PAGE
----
Banana production in Brazil accounts for approximately 10% of the entire world banana production, making Brazil a major banana-producing country in the world. Production has steadily increased over the years, rising from 5.4 million tonnes in 1997 to almost 7 million tonnes in 2007. In 2000, Brazil was fourth, behind India, Uganda and Ecuador, in banana production. By 2006, Brazil became the second largest banana-producer, behind only India, followed by China, Ecuador and the Philippines. Most of the bananas produced are consumed domestically. Gross exports has increased from 12.5 thousand tonnes in 1995 to more than 220 thousand tonnes in 2002 and 2003, mostly to neighbours Argentina and Uruguay, but these figures are still far behind industry leaders such as Ecuador, Costa Rica, the Philippines and Colombia which export more than a million tonnes of bananas annually.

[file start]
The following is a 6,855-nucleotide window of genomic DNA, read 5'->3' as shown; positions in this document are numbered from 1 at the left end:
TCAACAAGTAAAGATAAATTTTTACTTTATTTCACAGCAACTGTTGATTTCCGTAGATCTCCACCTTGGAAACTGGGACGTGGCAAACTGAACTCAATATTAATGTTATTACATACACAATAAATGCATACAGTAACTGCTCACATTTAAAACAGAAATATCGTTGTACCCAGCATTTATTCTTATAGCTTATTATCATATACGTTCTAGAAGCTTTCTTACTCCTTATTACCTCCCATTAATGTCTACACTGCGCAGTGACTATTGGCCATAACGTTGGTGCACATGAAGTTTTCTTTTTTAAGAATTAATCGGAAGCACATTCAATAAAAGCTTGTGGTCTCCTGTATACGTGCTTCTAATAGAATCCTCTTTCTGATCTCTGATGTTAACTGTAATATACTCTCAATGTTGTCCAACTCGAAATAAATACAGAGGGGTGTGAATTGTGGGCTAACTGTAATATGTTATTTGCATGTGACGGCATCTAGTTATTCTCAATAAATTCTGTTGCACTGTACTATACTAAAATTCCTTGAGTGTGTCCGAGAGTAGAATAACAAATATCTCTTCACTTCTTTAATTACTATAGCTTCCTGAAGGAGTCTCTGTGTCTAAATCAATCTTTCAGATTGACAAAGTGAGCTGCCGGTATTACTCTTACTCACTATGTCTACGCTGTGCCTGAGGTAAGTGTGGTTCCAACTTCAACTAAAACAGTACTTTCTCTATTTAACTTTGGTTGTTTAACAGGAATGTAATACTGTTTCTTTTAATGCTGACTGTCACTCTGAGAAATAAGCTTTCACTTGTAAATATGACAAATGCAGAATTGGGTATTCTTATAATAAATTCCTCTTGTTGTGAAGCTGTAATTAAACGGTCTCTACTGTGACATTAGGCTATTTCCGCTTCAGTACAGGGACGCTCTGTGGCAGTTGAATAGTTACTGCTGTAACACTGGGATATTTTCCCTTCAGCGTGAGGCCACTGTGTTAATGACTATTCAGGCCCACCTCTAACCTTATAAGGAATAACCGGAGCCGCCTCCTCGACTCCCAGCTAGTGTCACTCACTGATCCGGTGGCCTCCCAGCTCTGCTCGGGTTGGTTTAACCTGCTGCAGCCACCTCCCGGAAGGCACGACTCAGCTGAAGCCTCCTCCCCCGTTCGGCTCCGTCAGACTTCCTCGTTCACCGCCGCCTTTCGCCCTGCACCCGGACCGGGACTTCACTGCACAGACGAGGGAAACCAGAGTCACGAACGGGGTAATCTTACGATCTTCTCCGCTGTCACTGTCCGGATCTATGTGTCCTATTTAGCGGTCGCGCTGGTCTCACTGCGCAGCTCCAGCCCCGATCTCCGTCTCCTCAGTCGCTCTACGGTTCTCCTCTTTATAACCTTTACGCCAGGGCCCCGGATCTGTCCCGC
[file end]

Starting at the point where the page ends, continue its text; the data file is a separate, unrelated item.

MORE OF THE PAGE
Genetic research into banana production and scientific studies is helping to maximise output and quality, in addition to increasing resistance to disease increasingly as the country is developing. A Banana Genome program and a genetic data bank, the DataMusa, is in place institutionally in Brazil to monitor and conduct research. The data bank has 40,000 sequences of DNA and another 5,000 genes and under surveillance of the Brazilian Agricultural Research Corporation (Embrapa) in Brazil. . In Brazil, 20 scholars and researchers are working on the program, including on-going collaboration in research into bananas with the Catholic University of Brasília (UCB) and with the French Agricultural Research Center for International Development (Cirad).. Notably the programme has done much since 2002 to curtail the effects of the Black Sigatoka which previously caused widespread disaster to banana plantations in the Amazon. The Brazilian Banana Genome program is also supported by the National Council for Scientific and Technological Development (CNPq) internationally with support from experts in countries such as France and Belgium, UK, Japan and the Czech Republic. Apart from molecular genomics research, Embrapa also has a successful banana breeding program, generating disease-resistant varieties, such as the Pacovan Ken. Pacovan Ken, a banana breed resistant to yellow and black sigatoka and to Panama disease launched in November 2001 as a national crop plant in Brazil, is named after Embrapa scientist Kenneth Shepherd.